Marks & Spencer is first supermarket to publish data on antibiotics in supply chain | Environment

Marks & Spencer has become the first supermarket chain in the UK to publish details of the use of antibiotics in its farm supply chain, in a step towards reducing the use of vital human medicines in livestock-rearing.

On Wednesday, the company disclosed on its web site information on the quantities of antibiotics used on livestock by the farmers that supply its meat, eggs and dairy products. This will be updated regularly to show progress towards cutting the use of the drugs, which are also prescribed to treat human diseases.

The data show that the supermarket chain is ahead of industry-wide targets, particularly on chicken farms, on which antibiotic use for the last year has been about 90% below the target for 2020 set by the Responsible Use of Medicines in Agriculture Alliance.

The move by M&S follows a report in the Guardian revealing that none of the UK’s main supermarket chains allowed the public access to information on the use of antibiotics in their supply chains. An investigation by the Guardian found that the superbug MRSA is now present in close to a tenth of pork products found on UK supermarket shelves.

Antibiotic use in farming is of high concern, because it can lead to the development of bacteria that are resistant to vitally important medicines. This resistance can be passed to humans. Antibiotic resistance has been targeted by England’s chief medical officer, Dame Sally Davies, as a key threat to our future wellbeing, amid fears that even routine operations such as hip replacements may become dangerous as the medicines to combat possible infections become ineffective through over-use.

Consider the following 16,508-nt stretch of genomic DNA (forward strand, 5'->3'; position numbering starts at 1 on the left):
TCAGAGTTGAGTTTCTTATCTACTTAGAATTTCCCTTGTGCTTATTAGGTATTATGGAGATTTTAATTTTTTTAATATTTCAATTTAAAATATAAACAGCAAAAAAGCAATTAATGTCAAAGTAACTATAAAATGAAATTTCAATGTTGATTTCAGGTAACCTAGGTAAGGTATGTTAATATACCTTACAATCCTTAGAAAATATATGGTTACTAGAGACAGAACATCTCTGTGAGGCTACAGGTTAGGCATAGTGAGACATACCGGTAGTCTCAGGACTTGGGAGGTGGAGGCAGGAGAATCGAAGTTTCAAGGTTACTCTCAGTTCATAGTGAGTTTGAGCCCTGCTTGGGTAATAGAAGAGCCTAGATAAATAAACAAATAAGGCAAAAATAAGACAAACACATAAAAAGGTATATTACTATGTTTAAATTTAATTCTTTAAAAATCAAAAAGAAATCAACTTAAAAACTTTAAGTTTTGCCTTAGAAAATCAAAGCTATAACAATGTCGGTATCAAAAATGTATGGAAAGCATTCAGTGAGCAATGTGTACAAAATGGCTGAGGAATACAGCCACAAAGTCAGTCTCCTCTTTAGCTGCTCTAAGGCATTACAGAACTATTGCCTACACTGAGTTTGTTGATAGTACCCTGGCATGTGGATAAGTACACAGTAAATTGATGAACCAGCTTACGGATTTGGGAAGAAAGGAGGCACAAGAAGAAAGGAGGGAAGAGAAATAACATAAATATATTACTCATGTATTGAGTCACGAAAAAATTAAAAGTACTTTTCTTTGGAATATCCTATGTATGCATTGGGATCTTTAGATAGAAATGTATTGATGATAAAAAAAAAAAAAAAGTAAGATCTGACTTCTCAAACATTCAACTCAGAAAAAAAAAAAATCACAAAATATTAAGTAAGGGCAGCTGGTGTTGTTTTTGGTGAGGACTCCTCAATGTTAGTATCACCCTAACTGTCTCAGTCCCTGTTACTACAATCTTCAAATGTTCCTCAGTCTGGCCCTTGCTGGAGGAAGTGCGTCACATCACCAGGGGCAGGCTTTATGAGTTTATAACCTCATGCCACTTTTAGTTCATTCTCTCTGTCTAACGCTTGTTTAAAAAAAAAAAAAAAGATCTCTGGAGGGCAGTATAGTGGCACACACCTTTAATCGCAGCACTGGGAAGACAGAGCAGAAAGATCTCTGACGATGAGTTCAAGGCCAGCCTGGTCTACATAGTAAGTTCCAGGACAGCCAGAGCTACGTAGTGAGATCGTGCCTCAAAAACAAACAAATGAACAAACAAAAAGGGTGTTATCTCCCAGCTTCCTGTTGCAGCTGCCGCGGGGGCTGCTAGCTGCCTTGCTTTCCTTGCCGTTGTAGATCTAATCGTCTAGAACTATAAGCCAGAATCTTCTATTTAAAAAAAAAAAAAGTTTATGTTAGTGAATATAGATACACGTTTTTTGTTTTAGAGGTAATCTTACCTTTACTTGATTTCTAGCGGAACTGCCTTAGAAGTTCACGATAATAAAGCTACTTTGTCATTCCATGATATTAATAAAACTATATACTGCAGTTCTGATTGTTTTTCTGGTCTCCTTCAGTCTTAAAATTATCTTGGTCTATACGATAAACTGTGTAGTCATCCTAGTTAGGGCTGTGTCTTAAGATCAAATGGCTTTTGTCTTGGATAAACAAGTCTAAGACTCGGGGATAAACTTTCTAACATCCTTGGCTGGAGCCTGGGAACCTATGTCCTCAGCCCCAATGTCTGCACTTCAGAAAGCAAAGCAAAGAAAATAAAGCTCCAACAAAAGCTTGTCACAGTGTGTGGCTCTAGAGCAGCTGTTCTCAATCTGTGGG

M&S is the only supermarket so far to publish such data. Waitrose has collated similar data for its farm supply chain, but a spokeswoman told the Guardian it was awaiting third-party approval before publishing the details, probably in the new year.

Across the world, the routine administration of antibiotics is used to promote the growth of livestock reared for meat. In Europe, such use is banned, but the regulations allow for the treatment of large herds or flocks at a time, which campaigners say is a cause for concern. More antibiotics are used in farming than for human health.

The World Health Organisation has called for the use of the most powerful antibiotics to be banned in farm animals, in order to keep them safe for human use. However, this advice does not have legal force and countries, including the UK, are free to keep using them on animals. A ban would be unpopular among farmers as it could mean they have to cull their herds in cases of infection rather than treat them.

Steve McLean, head of agriculture at M&S, told the Guardian: “Our farmers use antibiotics responsibly. They never use them routinely, never use antibiotics that are critical to human health, and are committed to reducing use every year. However, we do not envisage never using them. Animal welfare is at the heart of our business, and using them responsibly includes ensuring animals receive the appropriate treatment, under veterinary supervision, when they need it.”

Coilin Nunan, scientific advisor to the Alliance to Save Our Antibiotics, said: “We very much welcome M&S’s decision to publish data on its suppliers’ antibiotic use. We want to see all supermarkets increase transparency for consumers by publishing similar data, but so far Waitrose is the only other supermarket that has agreed to do so.”

He said the data published by M&S showed its suppliers were using far fewer antibiotics than most other producers, particularly in pig and chicken production. In these areas, M&S suppliers use less than a quarter of the industry average.

Nunan also called for the supermarket chain to publish more detailed data, showing how free-range and organic farms fared against indoor farming and intensive rearing.

He added: “It would also be important to get data on antibiotic use in turkeys, because such use is often much higher than in chickens, but this tends to get overlooked.”